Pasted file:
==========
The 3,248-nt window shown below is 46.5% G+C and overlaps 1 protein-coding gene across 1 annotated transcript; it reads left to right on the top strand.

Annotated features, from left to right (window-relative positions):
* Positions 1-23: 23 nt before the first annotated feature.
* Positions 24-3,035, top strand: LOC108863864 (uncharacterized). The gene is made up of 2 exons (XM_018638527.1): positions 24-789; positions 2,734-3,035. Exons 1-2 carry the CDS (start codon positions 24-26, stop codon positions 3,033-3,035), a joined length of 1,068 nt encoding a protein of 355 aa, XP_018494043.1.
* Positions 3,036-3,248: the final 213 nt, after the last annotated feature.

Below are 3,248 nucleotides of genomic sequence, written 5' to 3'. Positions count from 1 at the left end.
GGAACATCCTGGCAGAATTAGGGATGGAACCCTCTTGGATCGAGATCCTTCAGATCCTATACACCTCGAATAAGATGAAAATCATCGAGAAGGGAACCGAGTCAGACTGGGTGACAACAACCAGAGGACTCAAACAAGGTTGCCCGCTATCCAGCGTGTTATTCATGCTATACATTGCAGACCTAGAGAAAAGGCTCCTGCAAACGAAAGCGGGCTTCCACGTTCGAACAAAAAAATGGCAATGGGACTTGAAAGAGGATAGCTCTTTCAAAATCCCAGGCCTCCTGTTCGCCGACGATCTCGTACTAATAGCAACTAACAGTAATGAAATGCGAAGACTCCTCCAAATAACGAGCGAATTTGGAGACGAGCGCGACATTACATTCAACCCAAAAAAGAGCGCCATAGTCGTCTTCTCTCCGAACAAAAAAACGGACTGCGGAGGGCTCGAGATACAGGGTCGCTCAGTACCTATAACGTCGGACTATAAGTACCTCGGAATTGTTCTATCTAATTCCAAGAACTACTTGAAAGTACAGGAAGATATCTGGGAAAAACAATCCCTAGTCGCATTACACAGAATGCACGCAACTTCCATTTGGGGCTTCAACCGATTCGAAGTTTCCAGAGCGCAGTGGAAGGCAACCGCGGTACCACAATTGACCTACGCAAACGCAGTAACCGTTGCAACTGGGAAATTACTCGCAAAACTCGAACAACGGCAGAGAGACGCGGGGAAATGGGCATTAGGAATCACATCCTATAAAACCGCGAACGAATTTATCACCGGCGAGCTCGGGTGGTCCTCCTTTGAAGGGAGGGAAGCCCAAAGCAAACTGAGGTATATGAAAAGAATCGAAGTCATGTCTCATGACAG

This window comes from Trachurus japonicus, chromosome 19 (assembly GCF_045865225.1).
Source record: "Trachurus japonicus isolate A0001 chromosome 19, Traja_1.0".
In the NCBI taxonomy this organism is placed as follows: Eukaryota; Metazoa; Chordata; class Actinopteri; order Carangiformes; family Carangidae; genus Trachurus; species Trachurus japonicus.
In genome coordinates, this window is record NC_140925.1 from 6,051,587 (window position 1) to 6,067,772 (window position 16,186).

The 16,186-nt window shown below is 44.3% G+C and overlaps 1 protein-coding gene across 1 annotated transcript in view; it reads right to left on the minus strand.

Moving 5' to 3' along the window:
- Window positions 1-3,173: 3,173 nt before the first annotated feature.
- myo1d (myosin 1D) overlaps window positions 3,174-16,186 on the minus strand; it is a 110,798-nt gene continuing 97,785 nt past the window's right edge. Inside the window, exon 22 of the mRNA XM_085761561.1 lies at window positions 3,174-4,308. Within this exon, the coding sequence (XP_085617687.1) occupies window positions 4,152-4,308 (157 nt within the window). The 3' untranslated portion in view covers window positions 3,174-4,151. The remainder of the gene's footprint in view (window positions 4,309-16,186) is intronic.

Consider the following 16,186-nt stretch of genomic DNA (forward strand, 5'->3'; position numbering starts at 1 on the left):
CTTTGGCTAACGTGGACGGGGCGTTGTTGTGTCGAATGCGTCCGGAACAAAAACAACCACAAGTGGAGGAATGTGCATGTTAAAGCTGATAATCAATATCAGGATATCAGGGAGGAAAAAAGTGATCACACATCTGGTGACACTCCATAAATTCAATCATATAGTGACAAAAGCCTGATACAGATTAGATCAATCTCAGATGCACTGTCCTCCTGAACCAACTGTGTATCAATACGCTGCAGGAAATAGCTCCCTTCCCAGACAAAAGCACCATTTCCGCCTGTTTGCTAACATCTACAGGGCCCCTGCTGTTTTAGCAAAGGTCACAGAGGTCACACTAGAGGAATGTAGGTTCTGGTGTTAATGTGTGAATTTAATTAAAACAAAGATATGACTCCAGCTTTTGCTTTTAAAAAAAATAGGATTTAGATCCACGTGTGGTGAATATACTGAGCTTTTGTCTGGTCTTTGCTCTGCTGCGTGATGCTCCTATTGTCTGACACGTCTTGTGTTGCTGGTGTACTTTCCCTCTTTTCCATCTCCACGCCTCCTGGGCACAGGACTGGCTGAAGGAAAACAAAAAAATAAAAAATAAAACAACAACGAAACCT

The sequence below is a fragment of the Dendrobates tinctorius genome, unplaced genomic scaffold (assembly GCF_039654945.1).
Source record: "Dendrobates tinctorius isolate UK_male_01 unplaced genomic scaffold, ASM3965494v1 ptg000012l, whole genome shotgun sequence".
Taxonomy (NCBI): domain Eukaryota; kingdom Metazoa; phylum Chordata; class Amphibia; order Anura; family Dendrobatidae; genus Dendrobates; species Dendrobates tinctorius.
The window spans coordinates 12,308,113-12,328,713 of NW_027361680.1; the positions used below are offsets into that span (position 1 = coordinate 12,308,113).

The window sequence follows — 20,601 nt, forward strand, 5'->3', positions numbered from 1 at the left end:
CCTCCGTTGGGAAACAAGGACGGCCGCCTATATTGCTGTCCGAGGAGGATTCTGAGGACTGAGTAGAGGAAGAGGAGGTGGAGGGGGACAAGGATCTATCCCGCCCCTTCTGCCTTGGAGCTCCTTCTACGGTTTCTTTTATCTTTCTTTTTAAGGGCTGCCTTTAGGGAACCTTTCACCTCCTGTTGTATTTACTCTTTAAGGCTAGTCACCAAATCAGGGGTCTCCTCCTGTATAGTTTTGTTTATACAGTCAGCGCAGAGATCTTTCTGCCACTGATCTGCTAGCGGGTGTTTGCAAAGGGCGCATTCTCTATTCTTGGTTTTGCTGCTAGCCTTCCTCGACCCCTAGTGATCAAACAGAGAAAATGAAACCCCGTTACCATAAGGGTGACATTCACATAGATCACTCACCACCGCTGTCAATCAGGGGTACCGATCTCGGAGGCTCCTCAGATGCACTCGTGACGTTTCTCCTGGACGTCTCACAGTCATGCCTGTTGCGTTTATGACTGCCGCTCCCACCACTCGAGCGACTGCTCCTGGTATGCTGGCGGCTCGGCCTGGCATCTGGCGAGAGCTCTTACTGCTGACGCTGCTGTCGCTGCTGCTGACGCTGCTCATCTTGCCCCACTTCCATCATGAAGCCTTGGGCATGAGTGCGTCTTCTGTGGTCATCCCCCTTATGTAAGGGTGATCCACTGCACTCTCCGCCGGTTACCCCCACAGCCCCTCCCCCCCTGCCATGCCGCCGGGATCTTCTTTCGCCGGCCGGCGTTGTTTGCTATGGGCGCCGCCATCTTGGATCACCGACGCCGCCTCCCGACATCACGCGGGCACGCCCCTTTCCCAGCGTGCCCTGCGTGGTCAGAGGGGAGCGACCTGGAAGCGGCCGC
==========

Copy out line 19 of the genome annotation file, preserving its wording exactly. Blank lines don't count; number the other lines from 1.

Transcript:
Source record: "Dendrobates tinctorius isolate UK_male_01 unplaced genomic scaffold, ASM3965494v1 ptg000012l, whole genome shotgun sequence".